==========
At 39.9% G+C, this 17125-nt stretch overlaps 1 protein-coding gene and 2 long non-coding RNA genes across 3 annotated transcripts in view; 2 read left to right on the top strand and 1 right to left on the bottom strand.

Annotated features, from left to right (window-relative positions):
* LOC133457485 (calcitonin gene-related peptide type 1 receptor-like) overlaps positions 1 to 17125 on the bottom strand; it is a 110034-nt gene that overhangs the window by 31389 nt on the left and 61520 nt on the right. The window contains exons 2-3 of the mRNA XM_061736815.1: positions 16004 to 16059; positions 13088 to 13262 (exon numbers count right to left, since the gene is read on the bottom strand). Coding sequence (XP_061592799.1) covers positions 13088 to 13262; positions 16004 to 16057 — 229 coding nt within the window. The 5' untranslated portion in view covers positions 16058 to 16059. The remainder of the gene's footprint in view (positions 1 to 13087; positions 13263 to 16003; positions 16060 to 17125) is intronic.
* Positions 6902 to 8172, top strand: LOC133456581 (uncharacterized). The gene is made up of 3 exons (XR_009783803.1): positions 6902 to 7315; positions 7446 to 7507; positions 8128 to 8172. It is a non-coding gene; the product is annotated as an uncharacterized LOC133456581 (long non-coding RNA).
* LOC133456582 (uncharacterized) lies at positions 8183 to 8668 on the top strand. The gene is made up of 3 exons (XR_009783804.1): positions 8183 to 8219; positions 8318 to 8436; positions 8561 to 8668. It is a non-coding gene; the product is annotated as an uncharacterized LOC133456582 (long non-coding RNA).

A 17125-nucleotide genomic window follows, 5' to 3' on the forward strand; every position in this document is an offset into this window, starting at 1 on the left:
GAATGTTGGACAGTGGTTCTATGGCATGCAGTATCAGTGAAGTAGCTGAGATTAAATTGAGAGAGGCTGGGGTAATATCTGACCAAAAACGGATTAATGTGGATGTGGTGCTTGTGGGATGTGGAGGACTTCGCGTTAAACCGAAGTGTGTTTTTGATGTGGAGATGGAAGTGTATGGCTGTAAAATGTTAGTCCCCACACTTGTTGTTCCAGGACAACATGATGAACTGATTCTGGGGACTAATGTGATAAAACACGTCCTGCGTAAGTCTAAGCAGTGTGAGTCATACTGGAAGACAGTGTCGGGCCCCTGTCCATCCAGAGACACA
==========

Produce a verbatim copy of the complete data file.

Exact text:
At 39.9% G+C, this 17125-nt stretch overlaps 1 protein-coding gene and 2 long non-coding RNA genes across 3 annotated transcripts in view; 2 read left to right on the top strand and 1 right to left on the bottom strand.

Annotated features, from left to right (window-relative positions):
* LOC133457485 (calcitonin gene-related peptide type 1 receptor-like) overlaps positions 1 to 17125 on the bottom strand; it is a 110034-nt gene that overhangs the window by 31389 nt on the left and 61520 nt on the right. The window contains exons 2-3 of the mRNA XM_061736815.1: positions 16004 to 16059; positions 13088 to 13262 (exon numbers count right to left, since the gene is read on the bottom strand). Coding sequence (XP_061592799.1) covers positions 13088 to 13262; positions 16004 to 16057 — 229 coding nt within the window. The 5' untranslated portion in view covers positions 16058 to 16059. The remainder of the gene's footprint in view (positions 1 to 13087; positions 13263 to 16003; positions 16060 to 17125) is intronic.
* Positions 6902 to 8172, top strand: LOC133456581 (uncharacterized). The gene is made up of 3 exons (XR_009783803.1): positions 6902 to 7315; positions 7446 to 7507; positions 8128 to 8172. It is a non-coding gene; the product is annotated as an uncharacterized LOC133456581 (long non-coding RNA).
* LOC133456582 (uncharacterized) lies at positions 8183 to 8668 on the top strand. The gene is made up of 3 exons (XR_009783804.1): positions 8183 to 8219; positions 8318 to 8436; positions 8561 to 8668. It is a non-coding gene; the product is annotated as an uncharacterized LOC133456582 (long non-coding RNA).

A 17125-nucleotide genomic window follows, 5' to 3' on the forward strand; every position in this document is an offset into this window, starting at 1 on the left:
GAATGTTGGACAGTGGTTCTATGGCATGCAGTATCAGTGAAGTAGCTGAGATTAAATTGAGAGAGGCTGGGGTAATATCTGACCAAAAACGGATTAATGTGGATGTGGTGCTTGTGGGATGTGGAGGACTTCGCGTTAAACCGAAGTGTGTTTTTGATGTGGAGATGGAAGTGTATGGCTGTAAAATGTTAGTCCCCACACTTGTTGTTCCAGGACAACATGATGAACTGATTCTGGGGACTAATGTGATAAAACACGTCCTGCGTAAGTCTAAGCAGTGTGAGTCATACTGGAAGACAGTGTCGGGCCCCTGTCCATCCAGAGACACA